For more than a century now, the ad industry has been spending money to get people to like their brands. But with crowdfunding, people like you more and give you their money at the same time. Genius!
Crowdfunding is big news today, with news that 4.6 million Kiwi’s have chipped in to buy a private beach and donate it to a National Park.
Renaissance Brewing was New Zealand’s first crowdfunding success story when it sold 12.3% of the company through Snowball Effect in 2014. It raised $700,000 in short order and went back for another round last year. And it was a year ago that Yeastie Boys raised $500,000 in just 25 minutes.
Since then – not much really. Craft beer’s current boom certainly isn’t being driven by crowdfunding. Brewers are put off by the compliance costs of dealing with hundreds of small investors, and by the limits on the sums that can be raised. Serious investors don’t like the uncertainties of trading their shares, compared to other investments.
That first round of crowdfunding was more Fan Club subscription than a new way to fund the industry’s ongoing expansion.
So it’s interesting to see how two upcoming crafty crowdfunding campaigns take a different approach.
It’s important to understand that not all crowdfunding is the same. At one end there’s equity crowdfunding – a relatively cheap way to sell shares without listing on a sharemarket. This is what Renaissance and Yeastie Boys offered. At the other end it’s just collecting donations, like the Buy a Beach campaign. And there’s other options in between, like these two.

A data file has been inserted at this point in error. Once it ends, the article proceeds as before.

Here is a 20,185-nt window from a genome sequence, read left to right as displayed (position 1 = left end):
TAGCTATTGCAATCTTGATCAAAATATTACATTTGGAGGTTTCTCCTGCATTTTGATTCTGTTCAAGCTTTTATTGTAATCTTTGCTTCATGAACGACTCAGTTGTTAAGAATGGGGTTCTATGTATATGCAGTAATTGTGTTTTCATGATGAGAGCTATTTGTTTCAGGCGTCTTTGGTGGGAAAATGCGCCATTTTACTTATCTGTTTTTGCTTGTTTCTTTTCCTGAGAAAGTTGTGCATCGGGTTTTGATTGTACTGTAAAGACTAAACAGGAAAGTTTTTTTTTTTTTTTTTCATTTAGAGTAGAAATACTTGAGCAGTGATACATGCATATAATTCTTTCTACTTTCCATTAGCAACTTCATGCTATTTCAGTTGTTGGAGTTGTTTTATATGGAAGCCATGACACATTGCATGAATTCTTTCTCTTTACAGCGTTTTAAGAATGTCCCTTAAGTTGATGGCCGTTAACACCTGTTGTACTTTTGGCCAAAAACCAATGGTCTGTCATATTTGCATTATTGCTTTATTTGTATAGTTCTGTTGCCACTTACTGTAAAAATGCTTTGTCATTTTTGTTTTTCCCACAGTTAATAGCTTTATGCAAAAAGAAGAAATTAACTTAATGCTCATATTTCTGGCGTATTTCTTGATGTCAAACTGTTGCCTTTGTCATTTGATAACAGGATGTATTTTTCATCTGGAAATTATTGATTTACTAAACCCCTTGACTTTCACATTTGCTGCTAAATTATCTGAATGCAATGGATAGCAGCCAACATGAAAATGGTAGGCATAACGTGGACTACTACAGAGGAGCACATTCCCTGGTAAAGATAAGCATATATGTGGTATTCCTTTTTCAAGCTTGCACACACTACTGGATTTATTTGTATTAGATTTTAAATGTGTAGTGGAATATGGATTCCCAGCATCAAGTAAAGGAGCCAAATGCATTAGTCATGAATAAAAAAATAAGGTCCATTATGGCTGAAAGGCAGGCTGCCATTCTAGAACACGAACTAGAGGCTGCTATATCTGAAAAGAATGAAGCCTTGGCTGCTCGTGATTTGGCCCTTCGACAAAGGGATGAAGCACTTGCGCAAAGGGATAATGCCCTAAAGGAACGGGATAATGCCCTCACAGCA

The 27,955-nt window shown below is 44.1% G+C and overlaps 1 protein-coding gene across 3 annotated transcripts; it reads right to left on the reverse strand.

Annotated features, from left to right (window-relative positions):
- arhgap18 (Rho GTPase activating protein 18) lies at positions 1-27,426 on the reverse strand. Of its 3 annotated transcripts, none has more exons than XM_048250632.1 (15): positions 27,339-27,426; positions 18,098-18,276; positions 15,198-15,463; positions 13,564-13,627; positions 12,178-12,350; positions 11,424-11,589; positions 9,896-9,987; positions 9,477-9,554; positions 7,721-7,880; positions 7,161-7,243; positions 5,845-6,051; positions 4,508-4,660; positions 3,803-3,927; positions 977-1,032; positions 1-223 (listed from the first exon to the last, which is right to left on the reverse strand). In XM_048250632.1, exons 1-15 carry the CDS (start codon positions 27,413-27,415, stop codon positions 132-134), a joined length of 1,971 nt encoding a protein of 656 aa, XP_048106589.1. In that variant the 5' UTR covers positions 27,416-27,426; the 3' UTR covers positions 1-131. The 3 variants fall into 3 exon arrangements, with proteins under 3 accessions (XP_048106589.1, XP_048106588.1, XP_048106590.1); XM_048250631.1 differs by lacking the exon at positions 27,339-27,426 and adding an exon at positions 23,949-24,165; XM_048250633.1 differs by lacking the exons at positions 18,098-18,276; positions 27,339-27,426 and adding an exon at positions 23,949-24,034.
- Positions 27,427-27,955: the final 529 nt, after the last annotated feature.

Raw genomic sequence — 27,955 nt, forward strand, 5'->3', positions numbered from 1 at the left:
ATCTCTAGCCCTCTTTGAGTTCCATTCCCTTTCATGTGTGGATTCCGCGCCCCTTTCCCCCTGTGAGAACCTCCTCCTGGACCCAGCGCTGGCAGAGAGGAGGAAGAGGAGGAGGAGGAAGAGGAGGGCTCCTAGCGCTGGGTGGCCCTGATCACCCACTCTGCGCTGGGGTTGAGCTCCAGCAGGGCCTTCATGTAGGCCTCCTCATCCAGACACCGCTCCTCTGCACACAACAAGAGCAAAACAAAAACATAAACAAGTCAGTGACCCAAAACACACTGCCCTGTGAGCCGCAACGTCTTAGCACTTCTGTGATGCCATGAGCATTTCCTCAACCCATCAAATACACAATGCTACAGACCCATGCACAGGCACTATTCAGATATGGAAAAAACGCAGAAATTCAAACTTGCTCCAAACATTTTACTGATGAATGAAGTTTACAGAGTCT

Choice Bros Brewing launches its PledgeMe campaign this Saturday at the Greater Wellington Brewday. Choice Bros is part of an ambitious project to build Husk – a brewery, coffee roastery, and café/restaurant in one site off Wellington’s Ghuznee St.
Brewer Kerry Gray says, rather than offering equity, this deal offers supporters different experiences including the right to make a batch of beer. Crowdfunding will purchase additional fermenters, and Husk is going ahead regardless of the PledgeMe campaign.
Choice Bros bros Kerry Gray and Mike Pullin will be at Brewday on Saturday to answer your questions and sign supporters on the spot. If you’re not there you can sign up here, and for background info go here.
Kereru Brewing’s PledgeMe campaign is running right now. The aim is to get money up front before making another batch of gluten-free Auro (5%). Kereru’s Chris Mills told Stuff he’s made a loss on two previous batches of Auro due to expensive ingredients, additional quality checks, and limited demand.
The campaign is running until Monday and needs $13,750 before the sorghum hits the mash tun. As of this morning 51 pledgers have promised $3750. The deal offers a dozen bottles of Auro for $50 and is available here right now.